By Chrispin Inambao
THE colossal baobab tree at the heritage site at Outapi is the stuff of legend and many a jaw of a wonder-stricken tourist and visitor alike has flung open on impulse at first sight.
The gawking and that said, this wonder whose outer circumference is a gigantic 38 metres previously gave refuge to Aambalantu people fleeing from the chaotic tribal wars that saw the Aakwaludhi and the AaKwambi ganging up against them in a long bygone past.
It is so wide it requires a digital equipped with a wide-angle lens to take a decent close-up.
Aambalantu tribesmen also used this monumental tree as a lookout point from other marauding tribes who relieved them of their livestock and other earthly belongings.
The circumference of its trunk is so wide that it will need 25 people holding hands to encircle it and though its age has yet to be determined scientifically, Monika Mayer a freelance tour guide who frequently takes busloads of European tourists to this tree, estimates its age to be 2000 years and she says there is no tree as big as it is in Namibia.
Mayer, who was with a group of elderly but awe-struck tourists, said she has seen a number of baobab trees but this “impressive” tree has no equal and is in a super-category of its own.
Some baobab trees are known to die out once they have been stripped of their bark by elephants that have a huge appetite for its bark, but this tree despite its trunk enlarging at the height of the tribal wars in the north, has stood the test of time and outgrown others.
It is even the subject of the learning material for a primary school textbook for pupils.
Elders well versed with folklore about this giant baobab tree estimate its age at 1000 years.
It is said some baobabs date back to the time of Christ, making them one of the oldest relics from a long bygone but not forgotten Biblical era.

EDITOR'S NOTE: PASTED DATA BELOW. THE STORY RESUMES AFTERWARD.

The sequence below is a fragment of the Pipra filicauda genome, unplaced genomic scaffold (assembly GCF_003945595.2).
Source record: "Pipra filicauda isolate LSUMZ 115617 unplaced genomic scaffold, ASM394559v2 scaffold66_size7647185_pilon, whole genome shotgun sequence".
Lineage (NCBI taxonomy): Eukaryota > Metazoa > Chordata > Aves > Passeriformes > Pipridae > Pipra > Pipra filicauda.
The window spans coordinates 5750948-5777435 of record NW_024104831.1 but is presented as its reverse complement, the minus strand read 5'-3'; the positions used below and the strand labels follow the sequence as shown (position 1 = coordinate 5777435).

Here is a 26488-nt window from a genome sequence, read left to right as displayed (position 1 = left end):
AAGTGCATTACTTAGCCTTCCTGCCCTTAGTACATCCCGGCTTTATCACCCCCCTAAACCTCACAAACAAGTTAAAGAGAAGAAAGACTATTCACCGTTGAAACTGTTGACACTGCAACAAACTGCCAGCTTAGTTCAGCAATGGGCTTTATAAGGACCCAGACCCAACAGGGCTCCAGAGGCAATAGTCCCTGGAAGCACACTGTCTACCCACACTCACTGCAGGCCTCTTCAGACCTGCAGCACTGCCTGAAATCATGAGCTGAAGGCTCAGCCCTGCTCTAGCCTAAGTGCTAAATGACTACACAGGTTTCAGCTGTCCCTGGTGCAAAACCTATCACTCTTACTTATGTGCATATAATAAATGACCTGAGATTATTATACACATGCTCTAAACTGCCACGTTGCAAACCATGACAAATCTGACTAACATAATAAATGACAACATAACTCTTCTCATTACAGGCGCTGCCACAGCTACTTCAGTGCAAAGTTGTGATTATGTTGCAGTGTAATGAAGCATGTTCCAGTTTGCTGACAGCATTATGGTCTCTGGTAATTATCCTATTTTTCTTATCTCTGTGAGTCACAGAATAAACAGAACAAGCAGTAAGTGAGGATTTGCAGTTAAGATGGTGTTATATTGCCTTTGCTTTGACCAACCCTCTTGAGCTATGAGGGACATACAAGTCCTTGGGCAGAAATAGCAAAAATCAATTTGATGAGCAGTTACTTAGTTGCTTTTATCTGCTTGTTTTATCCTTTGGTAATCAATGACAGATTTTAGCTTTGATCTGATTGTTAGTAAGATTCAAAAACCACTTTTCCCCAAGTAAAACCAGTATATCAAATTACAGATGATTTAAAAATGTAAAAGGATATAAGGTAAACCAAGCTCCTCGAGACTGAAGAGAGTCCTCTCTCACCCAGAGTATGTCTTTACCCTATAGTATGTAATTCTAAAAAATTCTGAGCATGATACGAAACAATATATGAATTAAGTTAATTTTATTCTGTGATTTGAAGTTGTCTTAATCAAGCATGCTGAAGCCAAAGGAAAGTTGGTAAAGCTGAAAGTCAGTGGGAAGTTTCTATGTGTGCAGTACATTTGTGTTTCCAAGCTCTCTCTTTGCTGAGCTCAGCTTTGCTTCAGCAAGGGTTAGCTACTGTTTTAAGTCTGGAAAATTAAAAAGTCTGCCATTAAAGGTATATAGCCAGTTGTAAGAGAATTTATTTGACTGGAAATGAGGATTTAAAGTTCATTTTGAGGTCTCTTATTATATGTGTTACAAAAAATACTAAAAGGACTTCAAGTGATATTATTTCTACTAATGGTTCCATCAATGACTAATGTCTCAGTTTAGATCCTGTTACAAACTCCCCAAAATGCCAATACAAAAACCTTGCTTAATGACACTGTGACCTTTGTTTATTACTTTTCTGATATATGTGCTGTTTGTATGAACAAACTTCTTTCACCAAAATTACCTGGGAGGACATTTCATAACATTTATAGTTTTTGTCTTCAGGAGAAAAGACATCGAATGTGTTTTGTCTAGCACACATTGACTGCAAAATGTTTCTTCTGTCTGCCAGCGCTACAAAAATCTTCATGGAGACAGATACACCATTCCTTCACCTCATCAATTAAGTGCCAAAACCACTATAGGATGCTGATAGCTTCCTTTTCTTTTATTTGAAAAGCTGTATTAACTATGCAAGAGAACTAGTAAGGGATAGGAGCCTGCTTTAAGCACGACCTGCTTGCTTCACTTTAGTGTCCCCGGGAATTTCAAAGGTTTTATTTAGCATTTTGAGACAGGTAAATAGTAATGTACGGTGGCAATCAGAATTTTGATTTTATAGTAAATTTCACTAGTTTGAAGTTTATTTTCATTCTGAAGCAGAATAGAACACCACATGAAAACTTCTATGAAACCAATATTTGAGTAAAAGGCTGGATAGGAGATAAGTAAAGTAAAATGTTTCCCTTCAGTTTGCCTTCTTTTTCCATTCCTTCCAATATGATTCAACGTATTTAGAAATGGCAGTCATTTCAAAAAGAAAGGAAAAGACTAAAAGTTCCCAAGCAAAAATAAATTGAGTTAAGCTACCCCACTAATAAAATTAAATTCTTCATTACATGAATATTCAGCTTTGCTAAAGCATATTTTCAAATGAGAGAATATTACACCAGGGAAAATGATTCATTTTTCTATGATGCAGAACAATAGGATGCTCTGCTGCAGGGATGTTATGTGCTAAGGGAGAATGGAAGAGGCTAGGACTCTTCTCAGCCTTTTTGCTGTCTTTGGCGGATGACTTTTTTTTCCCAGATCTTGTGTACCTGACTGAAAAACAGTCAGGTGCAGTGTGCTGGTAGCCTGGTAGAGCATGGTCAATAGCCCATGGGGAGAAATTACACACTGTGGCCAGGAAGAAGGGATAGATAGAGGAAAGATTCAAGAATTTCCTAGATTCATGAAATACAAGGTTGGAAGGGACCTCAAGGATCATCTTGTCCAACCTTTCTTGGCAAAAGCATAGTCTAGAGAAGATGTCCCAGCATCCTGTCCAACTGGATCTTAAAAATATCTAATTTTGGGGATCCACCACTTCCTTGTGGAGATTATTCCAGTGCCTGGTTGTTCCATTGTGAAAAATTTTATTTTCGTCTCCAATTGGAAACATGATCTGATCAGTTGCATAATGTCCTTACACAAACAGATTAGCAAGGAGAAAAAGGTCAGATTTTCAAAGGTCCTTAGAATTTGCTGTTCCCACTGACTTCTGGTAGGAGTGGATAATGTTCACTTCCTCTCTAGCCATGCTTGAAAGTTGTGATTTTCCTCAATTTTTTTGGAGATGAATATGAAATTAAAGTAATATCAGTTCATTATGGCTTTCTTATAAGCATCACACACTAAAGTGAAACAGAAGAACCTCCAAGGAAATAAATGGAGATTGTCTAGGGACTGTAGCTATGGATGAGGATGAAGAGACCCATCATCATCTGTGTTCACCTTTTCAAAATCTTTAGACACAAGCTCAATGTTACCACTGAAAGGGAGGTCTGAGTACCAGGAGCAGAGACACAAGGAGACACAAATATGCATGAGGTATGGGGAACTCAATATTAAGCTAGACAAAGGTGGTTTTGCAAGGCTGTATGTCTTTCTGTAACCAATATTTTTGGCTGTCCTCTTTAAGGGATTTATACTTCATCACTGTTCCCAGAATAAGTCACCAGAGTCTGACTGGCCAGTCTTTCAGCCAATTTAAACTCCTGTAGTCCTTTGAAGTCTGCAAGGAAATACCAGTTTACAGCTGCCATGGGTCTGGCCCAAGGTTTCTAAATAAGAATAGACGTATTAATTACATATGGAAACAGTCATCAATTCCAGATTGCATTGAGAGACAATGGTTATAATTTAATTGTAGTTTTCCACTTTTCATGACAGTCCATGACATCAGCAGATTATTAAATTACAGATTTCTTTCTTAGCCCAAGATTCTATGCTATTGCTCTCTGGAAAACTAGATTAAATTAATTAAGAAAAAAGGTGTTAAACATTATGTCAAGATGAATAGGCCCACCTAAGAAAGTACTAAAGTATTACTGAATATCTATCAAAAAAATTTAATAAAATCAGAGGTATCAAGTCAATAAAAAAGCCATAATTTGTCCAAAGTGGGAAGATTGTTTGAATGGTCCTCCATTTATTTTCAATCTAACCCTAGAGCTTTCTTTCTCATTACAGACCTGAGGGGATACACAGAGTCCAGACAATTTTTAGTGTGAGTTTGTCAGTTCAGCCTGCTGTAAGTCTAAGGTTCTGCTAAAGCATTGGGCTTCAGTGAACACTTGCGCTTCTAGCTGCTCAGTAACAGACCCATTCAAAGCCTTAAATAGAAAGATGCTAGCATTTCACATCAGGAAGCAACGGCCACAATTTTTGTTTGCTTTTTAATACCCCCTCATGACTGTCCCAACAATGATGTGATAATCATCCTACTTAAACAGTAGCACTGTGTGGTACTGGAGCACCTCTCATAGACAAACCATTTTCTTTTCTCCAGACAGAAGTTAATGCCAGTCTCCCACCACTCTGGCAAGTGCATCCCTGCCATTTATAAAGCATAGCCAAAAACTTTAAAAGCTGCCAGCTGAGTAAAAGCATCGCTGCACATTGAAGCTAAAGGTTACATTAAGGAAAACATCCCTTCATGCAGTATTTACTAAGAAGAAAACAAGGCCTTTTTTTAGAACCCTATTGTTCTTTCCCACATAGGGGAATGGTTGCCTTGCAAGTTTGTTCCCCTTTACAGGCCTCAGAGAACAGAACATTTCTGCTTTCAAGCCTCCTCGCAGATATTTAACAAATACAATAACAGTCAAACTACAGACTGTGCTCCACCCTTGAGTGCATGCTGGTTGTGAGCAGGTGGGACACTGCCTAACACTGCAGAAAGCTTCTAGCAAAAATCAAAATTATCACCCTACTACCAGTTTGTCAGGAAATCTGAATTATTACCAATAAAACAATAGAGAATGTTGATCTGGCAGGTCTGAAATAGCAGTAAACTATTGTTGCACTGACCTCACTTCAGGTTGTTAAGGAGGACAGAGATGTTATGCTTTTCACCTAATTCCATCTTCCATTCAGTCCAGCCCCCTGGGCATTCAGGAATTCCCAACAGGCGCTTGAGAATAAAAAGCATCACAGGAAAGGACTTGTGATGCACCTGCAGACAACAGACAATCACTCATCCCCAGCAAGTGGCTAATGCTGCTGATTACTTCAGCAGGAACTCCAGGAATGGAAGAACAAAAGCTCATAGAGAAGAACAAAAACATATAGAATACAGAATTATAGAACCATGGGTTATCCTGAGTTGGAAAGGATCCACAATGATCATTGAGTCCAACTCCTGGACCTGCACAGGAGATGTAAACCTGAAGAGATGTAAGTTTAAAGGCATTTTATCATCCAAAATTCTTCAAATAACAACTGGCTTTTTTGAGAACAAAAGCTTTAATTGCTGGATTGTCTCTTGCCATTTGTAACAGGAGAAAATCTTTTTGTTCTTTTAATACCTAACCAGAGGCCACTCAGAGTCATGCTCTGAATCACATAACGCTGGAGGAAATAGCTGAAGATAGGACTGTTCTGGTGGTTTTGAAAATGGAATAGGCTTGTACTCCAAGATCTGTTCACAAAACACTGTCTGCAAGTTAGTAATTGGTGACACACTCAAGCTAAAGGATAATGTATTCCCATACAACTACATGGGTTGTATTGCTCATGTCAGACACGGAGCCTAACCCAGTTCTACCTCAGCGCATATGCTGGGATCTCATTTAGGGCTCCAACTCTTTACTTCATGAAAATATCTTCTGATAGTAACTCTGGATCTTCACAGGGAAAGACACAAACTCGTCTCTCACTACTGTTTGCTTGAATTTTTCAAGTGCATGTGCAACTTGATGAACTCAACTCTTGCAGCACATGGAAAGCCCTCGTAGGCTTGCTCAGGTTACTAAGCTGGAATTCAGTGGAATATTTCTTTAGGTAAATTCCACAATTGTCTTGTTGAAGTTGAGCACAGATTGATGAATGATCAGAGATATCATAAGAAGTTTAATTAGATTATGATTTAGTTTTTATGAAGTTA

During spontaneous outbreaks of bouts of tribal wars the Aambalantu used to be holed up in the tree’s huge trunk that can now still easily seat tens of people and is 5m high.
When white missionaries came clutching leather-bound Bibles they kicked out the natives and saw it as an ideal place for a chapel from where they spread the Gospel with vigour.
After the mission accompli by these Bible-thumping missionaries, came those who conquered through the barrel of the gun whose generals are said to have used it as a planning centre for the formulation of war strategies against PLAN, the then military wing of the liberation movement Swapo. The South African army also used it as a chapel.
It previously also doubled as a coffee shop, a post office and a police sub-station, according to Gebhardt Shiimbi employed at the Ombalantu Baobab Tree Heritage Site as a caretaker.
When you enter its wooden compartment it is when you realize how big its trunk is.
Its hollowed out trunk is big enough to accommodate 30 people, leaving space for legroom.
It has three wooden pews and a weather-beaten old Bible rests on a lectern made from cement and solid rock. While several rusty iron bars nailed into the tree lead up to the ceiling of this giant tree trunk. Natural light from the sun filters through its entrance where there are some natural steps that lead in and out of the trunk. The walls surrounding the chamber taper to a point, giving one the impression of a celestial cathedral.
And the numerous scars deeply imprinted on the tree, intriguing as they may be, also leave the impression that the people who made these scars were very proud to have touched the legendary living botanical wonder.
Though traditionally the legendary Ombalantu baobab tree was a place of refuge for Aambalantu, today this landmark has come to their rescue providing a means of survival.
Its economic potential is being realized by Shiimbi and a group of other community members employed at the campsite established in 2004 with seed capital of N$500 000 from the Namibia Community Based Tourism Association (NACOBTA).
These funds were used to erect a wall fence, a campsite complete with toilets and a craft sales outlet from where tourists buy tribal artifacts made by Kingstar Mayumbelo.
Though, Shiimbi the caretaker is worried, saying: “This tree is a source of income but it is dying,” as he points to some branches that have been stripped of their bark by a mysterious infection that is slowly spreading to the other branches on the tree.
He says at the onset of rains in September and October, wormlike insects could be seen and he believes they are the culprits behind what could be the slow death of this historical tree.
How to Get There
It is located in Outapi, opposite the town council, behind the open market, adjacent to the former South African military base. Outapi is situated between Oshakati and Ruacana along the C46 road. From Oshakati, Outapi is a 90-km drive over tarred road.